Unfortunately, yes. Because of its increased contagiousness, experts believe that the U.K. variant will become responsible for a majority of all new infections in the U.S. by March. Experts are concerned that the U.K. variant will lead to infection rates even higher than the rates we are seeing now. This will make it much harder to contain the spread of COVID-19 and will overburden our already stressed healthcare system. With this more contagious variant, super-spreader events will be more likely and riskier. The U.K. variant also infects a higher proportion of individuals under age 20, raising concerns about reopening schools and universities.
Are the current COVID tests effective for the new variant?
Now more than ever, frequent rapid testing for COVID-19 within families and communities will be a useful tool to help minimize the spread of the highly contagious U.K. variant. Most currently approved COVID tests are still effective for detecting the new variant.
The FDA reports that no test is perfect and that false-negative results may occur with any molecular test for the detection of COVID-19 if a mutation occurs in the part of the virus’ genome assessed by that test.
The FDA continually monitors the effects of different variants (including the U.K. variant) on authorized molecular tests for the detection of COVID-19 and promptly updates clinical laboratory staff and health care providers accordingly. Your health care provider should be aware of these updates, so talk with your health care provider if you have concerns about the effectiveness of any particular COVID test.
Will the vaccine be effective against the new variant?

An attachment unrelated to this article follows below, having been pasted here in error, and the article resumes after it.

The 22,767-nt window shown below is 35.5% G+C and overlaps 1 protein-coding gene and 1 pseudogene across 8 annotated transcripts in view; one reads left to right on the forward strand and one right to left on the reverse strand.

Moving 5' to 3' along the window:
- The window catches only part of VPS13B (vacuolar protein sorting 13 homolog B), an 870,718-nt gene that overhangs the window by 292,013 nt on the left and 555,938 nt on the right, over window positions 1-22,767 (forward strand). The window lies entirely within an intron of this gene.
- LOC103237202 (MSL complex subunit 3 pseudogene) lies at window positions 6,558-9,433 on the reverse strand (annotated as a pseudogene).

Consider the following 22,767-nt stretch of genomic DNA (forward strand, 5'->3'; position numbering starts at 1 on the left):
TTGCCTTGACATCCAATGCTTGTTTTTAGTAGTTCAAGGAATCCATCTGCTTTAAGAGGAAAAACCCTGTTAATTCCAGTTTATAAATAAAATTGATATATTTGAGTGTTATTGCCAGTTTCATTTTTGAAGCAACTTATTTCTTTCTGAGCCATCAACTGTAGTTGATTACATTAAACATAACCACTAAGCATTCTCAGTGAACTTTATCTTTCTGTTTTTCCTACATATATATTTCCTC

Researchers believe current COVID-19 vaccines will continue to be effective, but will still require an aggressive vaccination campaign in order to get the pandemic under control in the face of a highly contagious variant. Studies are currently underway to help confirm that the COVID-19 vaccines will be effective against the U.K. variant. According to the CDC, the virus would likely need to accumulate many more mutations in the spike protein to evade immunity induced by vaccines or by natural infection. The sooner everyone gets vaccinated, the less time the virus will have to accumulate more mutations.
Is there anything I can do to protect my family from the new COVID-19 variant? Do we need to do anything differently than before?
Because the new strain is more contagious and is more easily spread in individuals under age 20, it is more important than ever for families to continue social distancing and to follow routine precautions such as mask-wearing and frequent hand-washing.
It is also recommended to have a low threshold for rapid COVID-19 testing if there are any concerns that someone in your family may have been exposed to or may have contracted the virus.
If an individual has been exposed to COVID-19, it is more important than ever for that individual to follow the recommended 14-day quarantine, regardless of a negative COVID-19 test result within the 14-day quarantine window.
What else should families and communities know about the new variant?
Even though news of a more contagious COVID-19 variant isn’t what anyone wanted to hear at the beginning of 2021, it is important to keep in mind that the end of the pandemic is still on the horizon. In the next few weeks, we will have more information to hopefully confirm that our current vaccines remain highly effective, even in the face of the U.K. variant. Experts still believe that vaccination against COVID-19 is the ultimate solution to this pandemic. The next few months will be challenging and full of complex questions, so please let us know how Brave Care can help.
Joanna Zamora, MD FAAP
Pediatrician at Brave Care